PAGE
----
Alex Hunt is the most likeable, well-spoken heretic you could possibly come across. Past captain of the Oxford University blind wine-tasting team and now purchasing director of UK wine shippers and wholesalers Berkmann Wine Cellars and Master-of-Wine-in-training, he thinks South African Sauvignon Blanc is not all it’s cracked up to be.
One of the international judges officiating at the 2010 Old Mutual Trophy Wine Show, he is part of the panel that after reviewing over 100 examples of unwooded Sauvignon Blanc, awards only one gold medal, this going to Cederberg 2009.
While it is generally accepted that South Africa is making some pretty decent Sauvignon, Hunt feels that many examples are “too manipulated”. For him, the variety works best when it is “frank and clear in purpose” and does not benefit from “obvious winemaking tricks”.
His greatest misgiving about the category is the wines showing evidence of “staggered picking” where winemakers harvest some of the crop early to achieve freshness and some later to gain greater fruit expression. “On analysis, these wines look smart but ultimately you’re working with two separate wines and you end up with something that sits awkwardly.” What becomes problematic is when green, grassy flavours as well as late-harvest peach and apricot flavours can be detected in the same wine. “Staggered picking is theoretically not illegitimate but it has to be done subtly.”
His other significant criticism of the class is the “funky” character derived from extended lees contact that is often in evidence. “I suspect this is being done to bulk up what was quite a neutral wine to start with but I’m not sure I see the point. It’s detracts from the variety’s inherent purity and freshness.”
Hunt is, however, generally bullish about the state of South African wine. “There’s been a dramatic evolution in technical quality and breadth of styles over the last 10 years. South Africa has a broad variety of climates and soils and couple this with the energy and dynamism of particularly your young winemakers and the situation is fertile in every sense”.
According to him, the next stage in the industry’s development will come with the achievement of wines possessing “better natural balance”. He feels there are still too many wines that “show a degree of compensatory winemaking” – human intervention to make the best of a less than perfect crop.
Key to quality advancements is to keep working on site selection and viticulture, and Hunt urges an end to the tendency of small producers to plant multiple varieties. “You can attempt to offer a spread of products in line with what the market apparently wants or you can focus on excellence.” He concedes that in contrast to the Old World where product aesthetics dominate, the New World is much more inclined to be led by the consumer and suggests that ultimately a hybrid approach is most appropriate. “If you’re going to undertake the internationally popular varieties, then you have to over-perform.”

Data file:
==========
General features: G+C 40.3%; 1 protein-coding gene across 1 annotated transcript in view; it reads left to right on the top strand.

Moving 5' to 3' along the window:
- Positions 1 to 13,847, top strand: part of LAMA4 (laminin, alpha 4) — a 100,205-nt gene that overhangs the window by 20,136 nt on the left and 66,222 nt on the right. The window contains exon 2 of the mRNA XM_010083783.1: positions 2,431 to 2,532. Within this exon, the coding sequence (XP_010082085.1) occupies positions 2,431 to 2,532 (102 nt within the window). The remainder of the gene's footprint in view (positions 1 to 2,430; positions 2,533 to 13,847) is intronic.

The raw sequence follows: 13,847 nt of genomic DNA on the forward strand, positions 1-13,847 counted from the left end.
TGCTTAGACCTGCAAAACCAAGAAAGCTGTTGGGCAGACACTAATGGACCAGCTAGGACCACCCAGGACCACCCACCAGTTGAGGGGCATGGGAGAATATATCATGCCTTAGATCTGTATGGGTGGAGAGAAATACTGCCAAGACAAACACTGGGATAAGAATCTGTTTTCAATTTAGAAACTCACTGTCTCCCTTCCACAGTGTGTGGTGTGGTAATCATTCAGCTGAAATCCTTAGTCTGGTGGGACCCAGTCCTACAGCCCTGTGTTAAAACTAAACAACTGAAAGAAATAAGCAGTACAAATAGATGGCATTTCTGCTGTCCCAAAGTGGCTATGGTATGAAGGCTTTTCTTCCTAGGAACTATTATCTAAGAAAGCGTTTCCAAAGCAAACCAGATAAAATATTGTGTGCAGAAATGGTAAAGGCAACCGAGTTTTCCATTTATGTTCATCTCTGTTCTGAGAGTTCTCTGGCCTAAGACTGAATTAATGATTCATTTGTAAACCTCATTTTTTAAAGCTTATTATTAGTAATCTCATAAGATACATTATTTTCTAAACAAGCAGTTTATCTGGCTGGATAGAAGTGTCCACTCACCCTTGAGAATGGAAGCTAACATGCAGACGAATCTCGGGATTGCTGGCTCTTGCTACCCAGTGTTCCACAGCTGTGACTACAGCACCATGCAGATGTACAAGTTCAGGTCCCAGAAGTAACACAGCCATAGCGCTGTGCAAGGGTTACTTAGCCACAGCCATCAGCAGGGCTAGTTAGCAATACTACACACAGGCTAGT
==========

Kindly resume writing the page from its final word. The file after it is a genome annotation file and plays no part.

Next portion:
Hunt also judged the Cabernet Sauvignon as well as the Bordeaux-style red blend classes at Trophy Wine Show, with him finding the latter “more successful” than the former. “Wines from Cabernet Sauvignon alone were typically green and skinny and crying out for some Merlot fleshiness. They felt unloved.” For him, there were too many wines that were either slightly under-ripe or raisined. “There were few bull’s eyes, and for that you need viticultural confidence: a happy crop from the right site brought in on the right day.”
The Bordeaux-style red blends, meanwhile, were much more convincing. “These wines usually sit higher in a producer’s range and hence attract better fruit. However, Cab is not easy on its own and needs the other Bordeaux varieties for complexity and texture.” Hunt waxes lyrical about the potential of Cabernet Franc in local blends, describing it as a “natural freshening agent” thereby giving the producer the confidence to pick his Cabernet Sauvignon a little riper. “It’s a way of getting some treble [relative to bass] into the mix. Cab Franc planted in the right conditions? I think it could be the ace up South Africa’s sleeve. The magic dust that takes you from good to great.”
Looking at the international wine business in broad terms, Hunt reckons that South Africa is relatively well positioned. He praises the country’s entry-level wines for their good value and says that it has allowed the consumer to become comfortable with the basic quality on offer. “These wines have given you a foothold in the market. The danger is you get stuck there but at the very least it keeps the pipelines open.”
At the top end, South Africa also looks good, with a number of small producers starting to produce excellence. “You need to ensure that these high-end wines get to the opinion-makers and are constantly remarked which will get consumers to keep on exploring. Burgundy is good model. Any one person only sees a fraction of production but the over-all impression is good.”
It’s the gap between the top and the bottom end that needs attention, however. “Mid-level wines [£8 – £20 a bottle in the UK] are a fertile hunting ground but you need volumes – it’s not just about price or status.”
Hunt feels that if South Africa has one key weakness at the moment, it is a lack of depth. “South Africa needs to raise the average quality of its fine wine even higher. You increasingly have some great wines, and these are not flukes. But you need to avoid a polarisation between the best and the rest. Lessons must be learnt from those that shine.”